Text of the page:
If you want to get more posts like this, delivered to your inbox every Monday, subscribe to my newsletter at Substack, here.
I’m not going to lie. My optimism has come close to reaching its breaking point this week. I’ve felt the numbness of despair creeping in.
I don’t despair about the virus itself. The virus is a thing of nature1 and it will do what it’s going to do, including fading away eventually because nothing in nature lasts forever, including us.2 What I despair about is the habits we’ve formed over these past two years.
Will be able to stop letting our lives be ruled by fear? Will we be able to have serious conversations about the important things we’ve sacrificed (like crucial years of our children’s socialization and education) and when it’s time to accept a certain amount of risk in order to stop damaging ourselves in other ways? Will we all be able to stop sounding so certain—certain we know what’s right while those people over there don’t? I don’t know.
Perhaps, as my friend suggested, this is the messy transition to the “after” we’re living in these weeks. But if so, the messiness feels like too much to bear.
I am close to despair, but I have not surrendered to it yet.
On Saturday, I went for a walk along the river and I listened to a podcast about wintering and how winters may be hard, but they don’t last forever and we cannot live our whole lives in the headiness of summer. Winter is an invitation to rest and regenerate. Nature understands the necessity of winter. So should we.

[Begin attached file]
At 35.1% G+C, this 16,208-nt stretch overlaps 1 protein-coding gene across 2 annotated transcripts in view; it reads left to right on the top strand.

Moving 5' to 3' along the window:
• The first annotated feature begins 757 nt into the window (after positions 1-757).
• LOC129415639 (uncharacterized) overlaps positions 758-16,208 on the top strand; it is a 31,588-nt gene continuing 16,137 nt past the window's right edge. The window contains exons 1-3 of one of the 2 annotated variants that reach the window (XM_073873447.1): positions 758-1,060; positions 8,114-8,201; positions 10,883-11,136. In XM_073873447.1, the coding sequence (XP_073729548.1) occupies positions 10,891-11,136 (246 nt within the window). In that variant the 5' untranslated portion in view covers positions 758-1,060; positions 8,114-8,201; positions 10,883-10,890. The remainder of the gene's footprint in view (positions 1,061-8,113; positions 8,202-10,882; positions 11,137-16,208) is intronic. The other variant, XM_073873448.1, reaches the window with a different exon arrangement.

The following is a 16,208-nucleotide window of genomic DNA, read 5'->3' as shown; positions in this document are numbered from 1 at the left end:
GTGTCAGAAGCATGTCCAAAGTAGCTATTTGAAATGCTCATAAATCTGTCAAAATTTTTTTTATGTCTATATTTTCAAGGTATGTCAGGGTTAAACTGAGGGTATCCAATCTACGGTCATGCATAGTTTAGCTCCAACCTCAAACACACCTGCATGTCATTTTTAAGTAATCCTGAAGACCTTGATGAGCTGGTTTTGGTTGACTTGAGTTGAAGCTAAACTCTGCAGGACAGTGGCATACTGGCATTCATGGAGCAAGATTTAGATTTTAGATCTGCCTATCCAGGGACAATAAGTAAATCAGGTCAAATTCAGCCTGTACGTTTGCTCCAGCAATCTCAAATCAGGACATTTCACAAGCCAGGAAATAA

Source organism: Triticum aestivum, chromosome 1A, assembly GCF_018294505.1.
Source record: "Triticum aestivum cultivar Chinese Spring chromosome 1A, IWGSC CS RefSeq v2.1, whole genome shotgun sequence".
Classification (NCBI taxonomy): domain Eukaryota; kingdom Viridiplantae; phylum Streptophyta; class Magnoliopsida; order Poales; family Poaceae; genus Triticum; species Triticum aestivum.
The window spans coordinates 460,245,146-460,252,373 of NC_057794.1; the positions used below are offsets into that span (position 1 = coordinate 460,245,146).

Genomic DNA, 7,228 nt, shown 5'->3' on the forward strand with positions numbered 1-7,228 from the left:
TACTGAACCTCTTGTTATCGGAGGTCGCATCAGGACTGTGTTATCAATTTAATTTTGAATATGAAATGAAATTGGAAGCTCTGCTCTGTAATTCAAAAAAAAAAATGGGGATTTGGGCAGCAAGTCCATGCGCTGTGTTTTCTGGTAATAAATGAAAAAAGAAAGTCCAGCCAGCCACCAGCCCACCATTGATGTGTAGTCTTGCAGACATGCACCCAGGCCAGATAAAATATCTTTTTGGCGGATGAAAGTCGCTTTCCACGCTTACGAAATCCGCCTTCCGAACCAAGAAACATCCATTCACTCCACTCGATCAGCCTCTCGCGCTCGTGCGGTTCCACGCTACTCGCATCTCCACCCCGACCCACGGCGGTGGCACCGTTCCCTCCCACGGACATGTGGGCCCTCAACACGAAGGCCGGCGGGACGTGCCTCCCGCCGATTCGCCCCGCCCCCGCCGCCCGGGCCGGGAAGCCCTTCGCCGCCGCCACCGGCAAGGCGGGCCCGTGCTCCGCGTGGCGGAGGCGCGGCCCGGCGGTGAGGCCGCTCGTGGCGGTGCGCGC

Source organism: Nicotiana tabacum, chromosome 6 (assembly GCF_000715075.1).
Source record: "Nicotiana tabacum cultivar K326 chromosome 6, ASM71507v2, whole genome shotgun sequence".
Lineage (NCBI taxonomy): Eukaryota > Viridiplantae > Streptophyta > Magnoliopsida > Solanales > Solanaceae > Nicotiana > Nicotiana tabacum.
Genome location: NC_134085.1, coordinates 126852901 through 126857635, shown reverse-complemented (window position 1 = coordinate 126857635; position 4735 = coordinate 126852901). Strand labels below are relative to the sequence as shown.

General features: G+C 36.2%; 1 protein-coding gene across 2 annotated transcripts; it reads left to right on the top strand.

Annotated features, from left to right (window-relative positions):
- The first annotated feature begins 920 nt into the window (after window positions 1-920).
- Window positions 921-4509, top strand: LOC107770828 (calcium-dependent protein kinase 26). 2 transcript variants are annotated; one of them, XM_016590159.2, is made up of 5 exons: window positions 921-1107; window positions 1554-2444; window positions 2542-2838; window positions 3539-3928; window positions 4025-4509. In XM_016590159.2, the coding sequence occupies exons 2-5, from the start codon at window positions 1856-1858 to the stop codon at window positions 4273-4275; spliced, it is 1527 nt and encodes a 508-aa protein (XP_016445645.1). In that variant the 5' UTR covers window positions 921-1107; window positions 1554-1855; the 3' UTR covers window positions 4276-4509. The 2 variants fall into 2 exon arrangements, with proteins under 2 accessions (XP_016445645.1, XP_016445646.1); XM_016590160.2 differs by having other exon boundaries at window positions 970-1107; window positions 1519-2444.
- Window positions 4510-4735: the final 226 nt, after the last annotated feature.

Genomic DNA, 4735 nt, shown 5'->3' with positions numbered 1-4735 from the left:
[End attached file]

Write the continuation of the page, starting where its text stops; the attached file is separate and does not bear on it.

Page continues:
At the end of my walk, I ran into an older woman on the sidewalk. She was bundled up, a scarf pulled over her face. “Stephanie!” she smiled and said to me.
“No, not Stephanie,” I said.
“Oh, well, I see your face around town all the time and I thought I knew you.”
“I’m Robyn,” I said. “And now you do know me.”
This is how things go in Madison. We bump into each other and bump into each other until eventually we stop and introduce ourselves. It is too small a space to ignore people and this is a thing that gives me hope.
After my walk, I watched my Bengals win a playoff game for the first time in 31 years. And sports are certainly imperfect3, but they are also a source of great joy. After the Bengals won, I called my dad, who used to take me to games when we had season tickets, years and years of shivering in the cold and being the last people in the stands after we’d lost once again. Years and years of getting our hopes up only to have them crushed. And we’re not Chicago with the Cubs, but we, too, are joyful.
Then Saturday night, my friends came over. We sat around the dining room table. We were a small group, but just the right number. We told stories and laughed and drank cocktails. We didn’t talk about covid because there’s nothing left to say. We gossiped and remembered the first time we met and told embarrassing stories about each other.
This is the cure for despair. Joy and togetherness. This is a truth I must remind myself of over and over. The pandemic may take many things from me, but not this.
“This is my one, small precious life,” I thought to myself as I went to bed that night. “And this is exactly how I want to spend it.”